For Tech's Sake: 'Multimodal' software easing angst, if not traffic

Gary Arlen

Whenever I'm in California, colleagues there inquire about the Washington situation ? as if I can spout exceptional political insights and diplomatic gossip. Invariably, they are disappointed when I explain that the perpetual Beltway talk is about traffic chaos, which has been exacerbated in recent months by rain delays, security roadblocks and unexpected transportation inconveniences.

Traffic woes are not what California road warriors want to hear ? as if they had a lock on that problem. To be sure, traffic and, more specifically, traffic and transit management are top priorities for officials in communities nationwide. And they're caught in the increasingly predictable chasm between mandated services and tight budgets.

LogicTree Corp., a College Park, Md., software developer, contends it has an answer, or at least one step toward easing the transit mess and, at the same time, creating a security tool. Its "multimodal" solution serves traffic information to customers via PC online networks, personal digital assistants and dial-in phone systems.

LogicTree is working with local agencies and technology developers on projects ranging from distribution of real-time highway condition reports to automated paratransit dispatch and management.

The company's software will be deployed next month for an Ann Arbor, Mich., Transit Authority paratransit service. Such systems, which are often mandated to assist disabled residents, traditionally have 25 percent no-show factors, requiring payments for services not rendered.

The Washington, D.C., Metropolitan Area Transit Authority, another LogicTree client, spends about $25 million annually on paratransit services and has been using LogicTree's software to streamline its operation. WMATA also uses LogicTree software for its "Ride-Guide" phone-in system, which handles up to 1,000 calls per day for trip directions, about 10 percent of the queries that WMATA receives daily.

Fred Korangy, LogicTree's president and co-founder, says he's negotiating with 35 other municipalities and organizations for customized versions of the transportation information software. One feature he emphasizes is the user's ability to jump from one device to another during the same session. A customer could start reviewing local traffic conditions online via PC, but then maintain an update en route through a mobile phone. An XML gateway recognizes the type of access system being used.

"Complexity should stay on the platform to avoid complexity at the application layer," Korangy says.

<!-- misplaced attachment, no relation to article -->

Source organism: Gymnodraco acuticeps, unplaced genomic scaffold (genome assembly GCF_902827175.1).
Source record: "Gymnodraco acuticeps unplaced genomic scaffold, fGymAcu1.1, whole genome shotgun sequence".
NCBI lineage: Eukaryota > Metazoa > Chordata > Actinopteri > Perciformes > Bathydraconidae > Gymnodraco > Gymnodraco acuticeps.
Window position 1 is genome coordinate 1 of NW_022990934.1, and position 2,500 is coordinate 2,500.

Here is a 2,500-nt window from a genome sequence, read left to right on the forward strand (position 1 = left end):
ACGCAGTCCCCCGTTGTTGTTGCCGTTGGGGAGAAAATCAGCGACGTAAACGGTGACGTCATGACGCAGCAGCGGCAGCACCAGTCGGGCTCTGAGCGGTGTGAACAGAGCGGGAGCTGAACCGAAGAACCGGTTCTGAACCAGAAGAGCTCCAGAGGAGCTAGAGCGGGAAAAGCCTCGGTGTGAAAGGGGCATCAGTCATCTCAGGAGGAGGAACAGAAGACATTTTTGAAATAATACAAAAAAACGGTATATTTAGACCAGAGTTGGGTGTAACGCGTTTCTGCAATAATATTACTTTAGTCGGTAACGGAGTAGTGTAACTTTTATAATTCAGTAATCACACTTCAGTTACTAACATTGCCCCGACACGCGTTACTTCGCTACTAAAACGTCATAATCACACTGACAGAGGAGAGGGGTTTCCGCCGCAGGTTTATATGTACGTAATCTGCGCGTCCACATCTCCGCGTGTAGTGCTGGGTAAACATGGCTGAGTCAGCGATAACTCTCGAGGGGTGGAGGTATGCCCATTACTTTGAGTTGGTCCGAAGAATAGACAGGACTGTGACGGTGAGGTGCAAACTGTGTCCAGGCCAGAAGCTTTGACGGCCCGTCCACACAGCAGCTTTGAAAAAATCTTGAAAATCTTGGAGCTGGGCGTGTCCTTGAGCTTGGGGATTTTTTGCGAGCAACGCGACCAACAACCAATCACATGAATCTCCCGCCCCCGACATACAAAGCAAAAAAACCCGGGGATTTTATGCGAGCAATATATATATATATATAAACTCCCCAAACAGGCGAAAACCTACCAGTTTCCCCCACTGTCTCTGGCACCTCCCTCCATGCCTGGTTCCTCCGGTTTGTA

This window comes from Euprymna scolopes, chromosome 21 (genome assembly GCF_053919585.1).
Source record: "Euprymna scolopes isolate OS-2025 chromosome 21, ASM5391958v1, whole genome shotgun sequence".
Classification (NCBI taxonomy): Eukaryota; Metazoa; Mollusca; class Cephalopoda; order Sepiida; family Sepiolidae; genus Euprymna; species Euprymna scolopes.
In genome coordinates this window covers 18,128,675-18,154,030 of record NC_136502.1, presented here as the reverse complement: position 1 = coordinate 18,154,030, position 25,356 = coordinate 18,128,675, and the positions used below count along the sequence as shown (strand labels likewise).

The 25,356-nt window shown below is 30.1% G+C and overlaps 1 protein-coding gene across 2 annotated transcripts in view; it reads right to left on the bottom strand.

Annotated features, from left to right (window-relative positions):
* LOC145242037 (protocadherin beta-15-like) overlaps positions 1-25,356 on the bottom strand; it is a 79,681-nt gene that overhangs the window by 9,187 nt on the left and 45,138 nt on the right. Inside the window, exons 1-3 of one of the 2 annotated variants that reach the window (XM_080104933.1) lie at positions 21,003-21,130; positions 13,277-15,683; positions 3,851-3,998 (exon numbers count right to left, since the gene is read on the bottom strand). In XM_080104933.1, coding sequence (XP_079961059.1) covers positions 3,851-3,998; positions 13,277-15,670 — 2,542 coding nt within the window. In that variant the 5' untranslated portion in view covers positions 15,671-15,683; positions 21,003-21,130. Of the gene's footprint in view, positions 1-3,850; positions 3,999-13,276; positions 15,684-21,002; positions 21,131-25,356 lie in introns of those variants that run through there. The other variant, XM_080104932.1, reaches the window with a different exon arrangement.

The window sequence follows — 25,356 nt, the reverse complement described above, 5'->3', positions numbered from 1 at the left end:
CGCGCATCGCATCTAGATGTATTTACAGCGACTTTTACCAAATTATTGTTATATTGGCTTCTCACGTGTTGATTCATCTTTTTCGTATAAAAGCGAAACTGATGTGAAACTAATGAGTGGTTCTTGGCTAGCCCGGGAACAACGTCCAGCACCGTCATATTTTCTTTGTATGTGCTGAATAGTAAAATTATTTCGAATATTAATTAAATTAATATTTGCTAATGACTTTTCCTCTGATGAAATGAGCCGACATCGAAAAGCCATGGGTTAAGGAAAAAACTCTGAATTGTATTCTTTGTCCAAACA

Armed with one patent and six more pending, LogicTree is evangelizing the value of integrated technology to develop local solutions to traffic and transit problems. In addition, Korangy is focusing on software applications that can be used for security alerts. He knows local authorities fear that a true crisis could make summer Friday afternoon traffic look as light as Sunday dawn.

Korangy says he is working with the Federal Emergency Management Agency and local agencies to develop "up to 200 different layers for outbound alerts."

For a small company ? recently downsized to a few dozen employees ? LogicTree has big visions. Its core VoxLinx Enhanced Services Platform provides advanced information features to wireline or mobile telephone users and also delivers identical content to Web-users. It new Mobile Multimodal Technology (M3T) allows users of 3G and WAP wireless phones to interact with an application in voice and data modes simultaneously.

511 travelers advisories

The magnitude of traffic and transit troubles is generating a variety of public-private initiatives. Many of them merely treat transit pains but don't offer long-term transportation cures, which will require personal actions and government policies. There are services such as the new 511 call-in application, akin to 411 directory assistance or 911 emergency lines. Metro One, a traffic data service owned by Westwood One Corp. (which in turn is run by a subsidiary of Viacom Inc.), collects real-time traffic reports in about 70 centers nationwide.

Most of Metro One's services are carried as drive-time radio station reports. But it is now setting up an on-demand, dial-in service, enabling commuters to find advisories for the routes they are traveling. Additional technology allows text messages to appear on mobile phone screens, using the SMS (short message system) format of new digital phones. Again, all the data can be sliced and diced for any delivery systems. LogicTree is working on the multimodal backend for the system.

Using predictive software tools, these systems are being developed in ways that can deliver the level of information users need ? pertinent highway or public transit options based on today's travel requirements.

Although many of the systems are aimed at commuters, the tools, which are already being implemented in corporate environments, enable efficient, fuel-saving routing for delivery trucks and patrol vehicles.

On the day I wrote this, it was pouring rain. As soon as I got in the car, the radio traffic reporter advised that the Beltway was hopeless, and all the nearby streets ("surface roads," as they're called in California to differentiate them from freeways) were overwhelmed. If only I had thought to plan that trip using alternative transit options.

That was another reminder that traffic information is just the first step. Convincing travelers to take advantage of such systems, or even letting them know the systems are available, is the first big roadblock facing software developers and highway authorities alike.

Gary Arlen is president of Arlen Communications Inc., a Bethesda, Md., research firm. His e-mail address is GaryArlen@columnist.com.

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